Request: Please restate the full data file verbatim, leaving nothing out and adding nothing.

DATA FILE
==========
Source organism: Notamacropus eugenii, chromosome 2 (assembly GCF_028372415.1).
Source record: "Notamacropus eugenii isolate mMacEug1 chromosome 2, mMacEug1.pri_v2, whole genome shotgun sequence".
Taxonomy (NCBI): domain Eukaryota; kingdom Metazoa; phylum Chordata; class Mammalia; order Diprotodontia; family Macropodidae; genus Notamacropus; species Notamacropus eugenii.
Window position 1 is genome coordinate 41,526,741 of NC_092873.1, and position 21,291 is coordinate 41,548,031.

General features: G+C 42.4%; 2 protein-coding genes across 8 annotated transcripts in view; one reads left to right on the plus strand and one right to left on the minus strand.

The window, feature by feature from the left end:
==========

Source organism: Notamacropus eugenii, chromosome 2 (assembly GCF_028372415.1).
Source record: "Notamacropus eugenii isolate mMacEug1 chromosome 2, mMacEug1.pri_v2, whole genome shotgun sequence".
Taxonomy (NCBI): domain Eukaryota; kingdom Metazoa; phylum Chordata; class Mammalia; order Diprotodontia; family Macropodidae; genus Notamacropus; species Notamacropus eugenii.
Window position 1 is genome coordinate 41,526,741 of NC_092873.1, and position 21,291 is coordinate 41,548,031.

General features: G+C 42.4%; 2 protein-coding genes across 8 annotated transcripts in view; one reads left to right on the plus strand and one right to left on the minus strand.

The window, feature by feature from the left end: